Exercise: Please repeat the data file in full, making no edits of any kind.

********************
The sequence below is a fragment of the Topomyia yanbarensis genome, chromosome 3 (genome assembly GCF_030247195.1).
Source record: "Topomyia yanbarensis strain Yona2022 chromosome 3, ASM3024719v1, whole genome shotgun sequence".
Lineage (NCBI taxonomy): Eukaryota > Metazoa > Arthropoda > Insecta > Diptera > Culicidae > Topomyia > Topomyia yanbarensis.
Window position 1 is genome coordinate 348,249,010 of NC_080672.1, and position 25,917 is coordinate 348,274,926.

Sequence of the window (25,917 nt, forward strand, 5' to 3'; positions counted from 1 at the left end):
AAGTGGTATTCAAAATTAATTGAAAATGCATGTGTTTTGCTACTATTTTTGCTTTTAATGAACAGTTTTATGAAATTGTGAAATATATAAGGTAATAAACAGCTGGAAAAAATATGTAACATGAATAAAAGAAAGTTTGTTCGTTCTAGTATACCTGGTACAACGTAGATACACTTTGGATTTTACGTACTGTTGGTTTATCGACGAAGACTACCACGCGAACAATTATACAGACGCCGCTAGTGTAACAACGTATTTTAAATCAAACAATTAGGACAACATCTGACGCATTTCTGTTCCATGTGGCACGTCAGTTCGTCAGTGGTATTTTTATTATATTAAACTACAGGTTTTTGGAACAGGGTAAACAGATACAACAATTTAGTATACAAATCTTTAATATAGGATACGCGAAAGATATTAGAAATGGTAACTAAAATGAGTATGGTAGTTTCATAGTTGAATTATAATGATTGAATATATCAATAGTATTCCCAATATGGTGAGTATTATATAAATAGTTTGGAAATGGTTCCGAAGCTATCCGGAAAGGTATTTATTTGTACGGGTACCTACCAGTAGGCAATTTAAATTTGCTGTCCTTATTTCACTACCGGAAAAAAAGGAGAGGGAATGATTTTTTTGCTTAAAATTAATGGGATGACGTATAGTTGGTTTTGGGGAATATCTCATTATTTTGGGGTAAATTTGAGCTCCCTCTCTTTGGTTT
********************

The sequence below is a fragment of the Topomyia yanbarensis genome, chromosome 3 (genome assembly GCF_030247195.1).
Source record: "Topomyia yanbarensis strain Yona2022 chromosome 3, ASM3024719v1, whole genome shotgun sequence".
Lineage (NCBI taxonomy): Eukaryota > Metazoa > Arthropoda > Insecta > Diptera > Culicidae > Topomyia > Topomyia yanbarensis.
Window position 1 is genome coordinate 348,249,010 of NC_080672.1, and position 25,917 is coordinate 348,274,926.

Sequence of the window (25,917 nt, forward strand, 5' to 3'; positions counted from 1 at the left end):
AAGTGGTATTCAAAATTAATTGAAAATGCATGTGTTTTGCTACTATTTTTGCTTTTAATGAACAGTTTTATGAAATTGTGAAATATATAAGGTAATAAACAGCTGGAAAAAATATGTAACATGAATAAAAGAAAGTTTGTTCGTTCTAGTATACCTGGTACAACGTAGATACACTTTGGATTTTACGTACTGTTGGTTTATCGACGAAGACTACCACGCGAACAATTATACAGACGCCGCTAGTGTAACAACGTATTTTAAATCAAACAATTAGGACAACATCTGACGCATTTCTGTTCCATGTGGCACGTCAGTTCGTCAGTGGTATTTTTATTATATTAAACTACAGGTTTTTGGAACAGGGTAAACAGATACAACAATTTAGTATACAAATCTTTAATATAGGATACGCGAAAGATATTAGAAATGGTAACTAAAATGAGTATGGTAGTTTCATAGTTGAATTATAATGATTGAATATATCAATAGTATTCCCAATATGGTGAGTATTATATAAATAGTTTGGAAATGGTTCCGAAGCTATCCGGAAAGGTATTTATTTGTACGGGTACCTACCAGTAGGCAATTTAAATTTGCTGTCCTTATTTCACTACCGGAAAAAAAGGAGAGGGAATGATTTTTTTGCTTAAAATTAATGGGATGACGTATAGTTGGTTTTGGGGAATATCTCATTATTTTGGGGTAAATTTGAGCTCCCTCTCTTTGGTTT